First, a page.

DEAR ABBY: I have a complicated family situation. My dad was married to a woman named "Cynthia" for 16 years until they divorced. He met and married my mother the next year. My parents were married for 40 years, until Mom died of cancer a year ago. Since her death, I have gone with my dad to a few holiday events hosted at his other daughters' houses, where we saw them and Cynthia. Everyone was cordial and welcoming.
A few days ago, Dad told me that he and Cynthia are dating, and he asked me to wish them luck. My immediate reaction was "Why?!" I left immediately, and have ignored his phone calls ever since.
I cannot express how upset this made me. I realize he's a lonely old man who would like to maybe start dating again, but his ex-wife? It feels like a total betrayal of my mother and me, like we were only some sort of intermission from his first family.
There are so many reasons why this feels like a sad and terrible idea, up to and including the havoc it will wreak on all of his daughters if something goes wrong again. I feel like he hasn't taken into account anyone's feelings but his own.
Am I selfish to feel this way? Is there anything I can do to stop this dead in its tracks? I don't want to be the bad guy, but I will NEVER be OK with this. -- "INTERMISSION" DAUGHTER
DEAR DAUGHTER: If you are never OK with this, you will punish only yourself. Your father's divorce from Cynthia appears to have been amicable. His attraction to her may have more to do with the fact that he is drawn to someone familiar than any lack of feeling for you and your mother.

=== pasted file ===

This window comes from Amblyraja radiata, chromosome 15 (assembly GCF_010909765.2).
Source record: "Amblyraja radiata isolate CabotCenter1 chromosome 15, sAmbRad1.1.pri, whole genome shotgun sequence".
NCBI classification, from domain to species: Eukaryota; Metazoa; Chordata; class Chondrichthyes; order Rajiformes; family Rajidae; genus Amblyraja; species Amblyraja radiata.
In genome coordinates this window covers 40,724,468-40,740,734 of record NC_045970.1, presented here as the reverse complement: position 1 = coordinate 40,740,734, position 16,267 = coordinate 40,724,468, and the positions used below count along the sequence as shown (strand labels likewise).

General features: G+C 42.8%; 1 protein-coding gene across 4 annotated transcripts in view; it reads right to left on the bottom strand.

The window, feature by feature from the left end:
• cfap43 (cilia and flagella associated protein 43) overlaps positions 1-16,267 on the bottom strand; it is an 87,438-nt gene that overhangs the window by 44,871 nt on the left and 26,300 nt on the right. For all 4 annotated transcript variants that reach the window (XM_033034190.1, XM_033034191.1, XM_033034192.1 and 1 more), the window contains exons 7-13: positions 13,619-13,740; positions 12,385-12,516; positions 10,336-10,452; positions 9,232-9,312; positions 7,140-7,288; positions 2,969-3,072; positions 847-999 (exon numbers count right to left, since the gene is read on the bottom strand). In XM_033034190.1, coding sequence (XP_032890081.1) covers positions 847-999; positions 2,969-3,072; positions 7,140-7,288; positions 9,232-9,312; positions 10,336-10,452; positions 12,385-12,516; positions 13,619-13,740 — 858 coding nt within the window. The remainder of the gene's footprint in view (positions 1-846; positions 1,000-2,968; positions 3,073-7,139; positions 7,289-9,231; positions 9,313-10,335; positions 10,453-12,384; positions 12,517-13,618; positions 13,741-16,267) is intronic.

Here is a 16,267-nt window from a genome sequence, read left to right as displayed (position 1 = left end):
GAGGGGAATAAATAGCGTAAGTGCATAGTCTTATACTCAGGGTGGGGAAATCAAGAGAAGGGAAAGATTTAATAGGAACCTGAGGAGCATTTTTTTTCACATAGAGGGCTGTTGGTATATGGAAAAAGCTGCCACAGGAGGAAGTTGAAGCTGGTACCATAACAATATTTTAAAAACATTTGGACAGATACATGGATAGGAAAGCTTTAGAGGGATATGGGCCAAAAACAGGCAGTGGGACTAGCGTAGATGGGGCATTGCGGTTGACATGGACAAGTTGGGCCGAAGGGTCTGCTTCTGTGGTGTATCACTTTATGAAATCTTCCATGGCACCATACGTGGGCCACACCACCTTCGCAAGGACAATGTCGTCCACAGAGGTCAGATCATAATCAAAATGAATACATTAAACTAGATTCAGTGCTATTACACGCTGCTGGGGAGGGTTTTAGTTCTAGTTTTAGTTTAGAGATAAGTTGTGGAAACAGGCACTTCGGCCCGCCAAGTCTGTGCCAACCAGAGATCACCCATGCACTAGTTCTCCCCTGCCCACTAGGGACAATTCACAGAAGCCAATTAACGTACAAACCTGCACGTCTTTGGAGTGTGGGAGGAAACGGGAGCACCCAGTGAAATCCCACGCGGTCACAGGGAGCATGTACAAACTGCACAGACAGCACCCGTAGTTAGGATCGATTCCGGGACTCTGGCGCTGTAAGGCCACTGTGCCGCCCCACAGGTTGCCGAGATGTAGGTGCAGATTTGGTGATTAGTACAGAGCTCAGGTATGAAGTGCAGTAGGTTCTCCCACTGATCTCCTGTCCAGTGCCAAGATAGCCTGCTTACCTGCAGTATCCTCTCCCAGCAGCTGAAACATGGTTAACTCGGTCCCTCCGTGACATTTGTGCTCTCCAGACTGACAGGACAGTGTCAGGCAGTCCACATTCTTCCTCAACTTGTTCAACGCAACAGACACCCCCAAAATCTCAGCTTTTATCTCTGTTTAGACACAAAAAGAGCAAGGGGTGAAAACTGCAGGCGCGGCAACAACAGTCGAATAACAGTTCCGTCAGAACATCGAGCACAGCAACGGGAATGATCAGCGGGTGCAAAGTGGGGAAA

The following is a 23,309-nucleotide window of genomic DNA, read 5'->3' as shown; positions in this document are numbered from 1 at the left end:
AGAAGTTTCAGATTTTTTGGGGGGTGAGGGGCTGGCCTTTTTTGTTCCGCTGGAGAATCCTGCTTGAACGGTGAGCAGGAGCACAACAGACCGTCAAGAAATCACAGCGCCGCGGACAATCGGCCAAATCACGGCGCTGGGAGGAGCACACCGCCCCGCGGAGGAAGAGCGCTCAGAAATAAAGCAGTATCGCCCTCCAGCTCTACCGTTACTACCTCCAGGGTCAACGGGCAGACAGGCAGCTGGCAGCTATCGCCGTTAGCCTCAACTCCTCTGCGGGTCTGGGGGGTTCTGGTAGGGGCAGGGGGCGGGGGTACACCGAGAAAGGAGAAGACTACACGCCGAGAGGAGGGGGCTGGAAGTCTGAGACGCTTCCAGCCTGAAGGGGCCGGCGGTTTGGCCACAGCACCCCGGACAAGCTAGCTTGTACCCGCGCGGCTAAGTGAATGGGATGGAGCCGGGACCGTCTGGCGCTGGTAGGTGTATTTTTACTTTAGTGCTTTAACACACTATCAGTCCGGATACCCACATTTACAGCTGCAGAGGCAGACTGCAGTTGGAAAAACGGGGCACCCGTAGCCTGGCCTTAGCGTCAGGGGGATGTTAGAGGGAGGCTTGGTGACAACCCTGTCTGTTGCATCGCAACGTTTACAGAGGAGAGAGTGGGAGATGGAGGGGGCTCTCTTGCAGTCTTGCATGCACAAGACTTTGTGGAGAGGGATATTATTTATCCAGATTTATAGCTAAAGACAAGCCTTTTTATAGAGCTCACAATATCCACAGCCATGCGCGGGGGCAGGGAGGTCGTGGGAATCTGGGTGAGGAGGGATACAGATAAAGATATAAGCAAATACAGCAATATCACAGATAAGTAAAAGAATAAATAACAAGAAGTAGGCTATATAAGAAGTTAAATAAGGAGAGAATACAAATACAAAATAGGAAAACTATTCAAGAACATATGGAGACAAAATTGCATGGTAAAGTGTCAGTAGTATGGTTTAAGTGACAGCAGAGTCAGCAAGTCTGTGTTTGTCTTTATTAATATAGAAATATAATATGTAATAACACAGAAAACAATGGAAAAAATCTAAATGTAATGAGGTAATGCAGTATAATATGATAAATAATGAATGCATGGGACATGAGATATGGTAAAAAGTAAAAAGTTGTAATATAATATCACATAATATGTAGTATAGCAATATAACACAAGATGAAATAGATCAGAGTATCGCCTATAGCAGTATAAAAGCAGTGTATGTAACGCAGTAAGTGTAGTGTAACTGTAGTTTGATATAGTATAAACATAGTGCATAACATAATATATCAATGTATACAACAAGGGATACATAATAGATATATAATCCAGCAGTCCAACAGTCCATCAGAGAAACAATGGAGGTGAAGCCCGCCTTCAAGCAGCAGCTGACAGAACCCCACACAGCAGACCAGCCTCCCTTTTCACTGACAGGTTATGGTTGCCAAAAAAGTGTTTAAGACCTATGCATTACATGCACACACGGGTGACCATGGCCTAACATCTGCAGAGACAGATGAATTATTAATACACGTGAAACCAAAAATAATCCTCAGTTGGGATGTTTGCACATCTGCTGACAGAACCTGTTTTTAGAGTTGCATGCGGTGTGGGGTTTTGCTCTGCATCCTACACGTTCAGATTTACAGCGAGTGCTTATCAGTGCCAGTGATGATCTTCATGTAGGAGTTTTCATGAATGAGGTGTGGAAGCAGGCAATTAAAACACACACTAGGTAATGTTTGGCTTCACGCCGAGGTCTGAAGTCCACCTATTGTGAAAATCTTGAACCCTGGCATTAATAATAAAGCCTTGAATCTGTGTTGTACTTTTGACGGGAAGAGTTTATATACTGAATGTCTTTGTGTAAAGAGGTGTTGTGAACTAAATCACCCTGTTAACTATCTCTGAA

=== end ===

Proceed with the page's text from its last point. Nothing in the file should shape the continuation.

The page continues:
Instead of punishing him by ignoring his calls, I urge you to talk to him. What he's doing isn't disrespectful. He has mourned your mother's death for a year. Let him find happiness if he can, because if you do, I predict that it will spill over into your own life.
DEAR ABBY: "Hiding My Smile in New Jersey" (Feb. 28) was embarrassed by the condition of her teeth, which she had neglected for years. Your advice to her/him was excellent, but I'd like to add one more suggestion:
Schools of dentistry often have programs in which care is offered to lower-income patients under a reduced-fee structure, based on the client's income. Care is provided by dental students under close supervision by their board-certified dental professors. Students participate as assistants in procedures prior to being allowed to perform these procedures. In the latter case, the senior dentist serves as the assistant (and guide). -- PATRICIA IN KENTUCKY
DEAR PATRICIA: Thank you for offering that suggestion, one that was echoed by many readers who wrote to lend support to "Hiding." Some of them also advised looking into a company that provides credit to finance medical and dental work. Usually it's a no-interest loan for a certain period, which allows patients to pay over time without having to wait for their care. The dental care provider may be able to recommend one.
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